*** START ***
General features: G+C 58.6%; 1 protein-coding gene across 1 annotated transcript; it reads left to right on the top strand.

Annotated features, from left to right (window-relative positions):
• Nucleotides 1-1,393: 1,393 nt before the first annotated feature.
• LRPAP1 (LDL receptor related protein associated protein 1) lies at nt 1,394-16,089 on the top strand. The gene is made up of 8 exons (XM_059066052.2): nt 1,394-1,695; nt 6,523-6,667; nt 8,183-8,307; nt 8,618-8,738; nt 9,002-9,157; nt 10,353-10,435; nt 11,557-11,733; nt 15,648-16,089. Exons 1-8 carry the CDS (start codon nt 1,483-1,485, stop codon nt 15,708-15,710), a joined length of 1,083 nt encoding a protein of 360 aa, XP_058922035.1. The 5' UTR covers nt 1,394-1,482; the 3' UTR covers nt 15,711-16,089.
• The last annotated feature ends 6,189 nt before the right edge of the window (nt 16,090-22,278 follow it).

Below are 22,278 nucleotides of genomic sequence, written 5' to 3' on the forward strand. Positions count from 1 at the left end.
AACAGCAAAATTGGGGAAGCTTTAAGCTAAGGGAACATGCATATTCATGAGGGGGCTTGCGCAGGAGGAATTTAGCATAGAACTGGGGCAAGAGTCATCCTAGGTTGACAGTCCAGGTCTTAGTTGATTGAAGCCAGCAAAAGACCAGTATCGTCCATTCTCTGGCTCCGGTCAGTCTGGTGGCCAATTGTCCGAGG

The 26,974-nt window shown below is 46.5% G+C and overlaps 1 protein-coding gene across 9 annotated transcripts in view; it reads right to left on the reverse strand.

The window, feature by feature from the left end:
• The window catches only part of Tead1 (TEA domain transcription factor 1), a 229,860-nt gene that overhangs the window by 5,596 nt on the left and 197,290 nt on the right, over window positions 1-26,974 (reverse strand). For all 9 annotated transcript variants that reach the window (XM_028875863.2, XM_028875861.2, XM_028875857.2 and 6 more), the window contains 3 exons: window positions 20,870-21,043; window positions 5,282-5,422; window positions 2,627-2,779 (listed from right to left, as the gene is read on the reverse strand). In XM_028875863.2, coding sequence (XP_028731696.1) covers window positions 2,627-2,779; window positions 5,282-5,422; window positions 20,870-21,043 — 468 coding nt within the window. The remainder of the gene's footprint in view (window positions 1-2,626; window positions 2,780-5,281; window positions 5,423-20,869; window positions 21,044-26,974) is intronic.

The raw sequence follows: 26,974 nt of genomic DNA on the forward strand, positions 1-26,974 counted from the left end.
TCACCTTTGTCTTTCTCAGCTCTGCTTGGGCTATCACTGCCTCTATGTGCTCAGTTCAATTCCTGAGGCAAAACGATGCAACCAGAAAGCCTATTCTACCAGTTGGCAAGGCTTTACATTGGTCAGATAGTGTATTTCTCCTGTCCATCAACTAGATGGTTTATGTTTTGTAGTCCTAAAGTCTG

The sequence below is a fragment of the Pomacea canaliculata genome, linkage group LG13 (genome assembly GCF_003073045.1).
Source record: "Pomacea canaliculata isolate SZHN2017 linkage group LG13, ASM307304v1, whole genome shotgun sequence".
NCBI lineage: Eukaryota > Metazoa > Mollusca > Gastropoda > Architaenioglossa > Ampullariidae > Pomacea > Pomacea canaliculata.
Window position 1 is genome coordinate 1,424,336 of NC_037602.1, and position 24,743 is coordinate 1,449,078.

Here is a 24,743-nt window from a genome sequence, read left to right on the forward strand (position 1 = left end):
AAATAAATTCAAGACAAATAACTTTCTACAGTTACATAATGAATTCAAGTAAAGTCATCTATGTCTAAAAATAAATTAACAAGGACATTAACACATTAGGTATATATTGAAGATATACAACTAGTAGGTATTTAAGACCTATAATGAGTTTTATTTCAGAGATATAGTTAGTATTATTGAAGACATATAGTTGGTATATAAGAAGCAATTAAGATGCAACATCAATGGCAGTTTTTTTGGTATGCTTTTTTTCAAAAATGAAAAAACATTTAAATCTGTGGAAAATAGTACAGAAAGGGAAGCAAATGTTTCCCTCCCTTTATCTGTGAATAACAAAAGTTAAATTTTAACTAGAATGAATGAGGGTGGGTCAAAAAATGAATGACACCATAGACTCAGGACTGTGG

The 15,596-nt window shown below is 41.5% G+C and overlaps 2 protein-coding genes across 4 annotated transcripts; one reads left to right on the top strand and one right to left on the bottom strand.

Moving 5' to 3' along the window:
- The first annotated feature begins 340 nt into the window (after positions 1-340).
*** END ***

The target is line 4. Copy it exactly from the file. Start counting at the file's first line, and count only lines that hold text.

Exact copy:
• LRPAP1 (LDL receptor related protein associated protein 1) lies at nt 1,394-16,089 on the top strand. The gene is made up of 8 exons (XM_059066052.2): nt 1,394-1,695; nt 6,523-6,667; nt 8,183-8,307; nt 8,618-8,738; nt 9,002-9,157; nt 10,353-10,435; nt 11,557-11,733; nt 15,648-16,089. Exons 1-8 carry the CDS (start codon nt 1,483-1,485, stop codon nt 15,708-15,710), a joined length of 1,083 nt encoding a protein of 360 aa, XP_058922035.1. The 5' UTR covers nt 1,394-1,482; the 3' UTR covers nt 15,711-16,089.